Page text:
THRU Project: Help for Kids Without Parents

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Jimmy Paul Cisneros, a former beneficiary and one of the youth advisors for the THRU Project.

Jimmy Paul Cisneros, a former beneficiary and one of the youth advisors for the THRU Project. Courtesy photo.

Every year, thousands of Texas teenagers leave the state’s foster care system, and are essentially thrust into an adult world and expected to survive. Often times the transition does not end well. That’s why THRU Project was created, to provide guidance, support and advocacy to foster youth (age 16 and over) transitioning to adulthood and independent living.  The organization is dedicated to providing foster youth with resources and opportunities to achieve a purpose-driven life.

Here is one youth’s story.

My name is Jimmy Paul Cisneros, and I’m one of the youth advisors for the THRU Project. I’ve been part of the program for more than three years now, and the impact it has had on me can barely be put into words. But I’ll give it a try.

My history could have led me to plenty of roads, and none of them were positive. I’ve been an orphan since age 10 and am the youngest of four sibling, but both my brothers and my sister were murdered. I was placed into foster care.

Despite all this, my faith has always been my rock, my foundation. But I was still lost, and my confidence has always wavered. After graduating from UTSA with a bachelor’s degree in business administration in accounting, I had been looking for a job for some time when I met Elaine from THRU. Her husband would later turn out to be my advisor. He made an impression on me when he told me without even knowing my whole story or who I was that he was proud of me. He was someone I would want to emulate _ he has a nice car and house, etc. To hear that from him so early stood out to me.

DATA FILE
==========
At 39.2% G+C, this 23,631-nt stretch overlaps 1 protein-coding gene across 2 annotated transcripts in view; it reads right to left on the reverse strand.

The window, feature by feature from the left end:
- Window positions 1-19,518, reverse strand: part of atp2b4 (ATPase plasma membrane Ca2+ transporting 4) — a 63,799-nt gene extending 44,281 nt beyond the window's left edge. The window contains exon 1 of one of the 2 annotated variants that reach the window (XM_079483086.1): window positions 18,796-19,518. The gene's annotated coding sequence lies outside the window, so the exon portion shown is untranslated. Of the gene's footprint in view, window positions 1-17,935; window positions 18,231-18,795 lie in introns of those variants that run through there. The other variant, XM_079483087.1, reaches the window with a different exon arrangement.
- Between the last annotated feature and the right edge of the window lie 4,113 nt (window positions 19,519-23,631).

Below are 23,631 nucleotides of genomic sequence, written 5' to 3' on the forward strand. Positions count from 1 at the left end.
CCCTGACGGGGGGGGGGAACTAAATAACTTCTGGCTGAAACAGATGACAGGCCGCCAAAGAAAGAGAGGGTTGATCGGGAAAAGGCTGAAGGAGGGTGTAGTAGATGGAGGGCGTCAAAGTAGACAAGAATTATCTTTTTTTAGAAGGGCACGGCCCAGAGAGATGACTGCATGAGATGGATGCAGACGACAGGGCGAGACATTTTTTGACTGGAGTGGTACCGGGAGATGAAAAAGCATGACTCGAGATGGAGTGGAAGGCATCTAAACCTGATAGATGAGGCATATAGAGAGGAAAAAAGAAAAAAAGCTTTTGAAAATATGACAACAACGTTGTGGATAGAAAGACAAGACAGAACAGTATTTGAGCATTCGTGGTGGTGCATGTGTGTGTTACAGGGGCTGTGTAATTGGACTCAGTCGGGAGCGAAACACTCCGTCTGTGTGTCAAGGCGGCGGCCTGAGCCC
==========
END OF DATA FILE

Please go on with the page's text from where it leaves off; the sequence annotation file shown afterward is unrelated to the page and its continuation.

For so long, I can remember not wanting to tell people my story for several reasons. One, it hurt, and I felt that it would never go away. Two: I didn’t want them to feel sorry for me. I thought my history was a negative thing in my life, but THRU has helped me turn that all around. Now, I proudly tell my story – the whole thing.

There are still things I deal with, but through this program, I know I’m going to work it out. THRU allows me to empower others, to help them see that it’s not your past that defines you – it’s how you respond to it. The feelings I had when I went through all this have made me who I am: a strong, confident, intelligent individual who understands that we all go through tough times in life and it’s just a matter of how we respond. These youth hear my story, and although I can’t say for sure, I think it’s worse than theirs. So they start to realize that there’s something I have that they don’t have yet – and that they want it.

I understand that I am not who people assume I am because I get to define myself. I’m not who my past defines me as because I have overcome it. It is a continuous fight to fully recover from what happened, but THRU has given me back my power, my self-esteem. When I speak to youth, the one thing I always try to make sure I get across to them is the power of believing in yourself – the belief and confidence that I can be who I set out to be if I just set my mind to it and work hard. There will be bumpy roads, times that don’t go my way, but as a result of going through what I’ve been through, I’m going to make it to the other side. No doubt.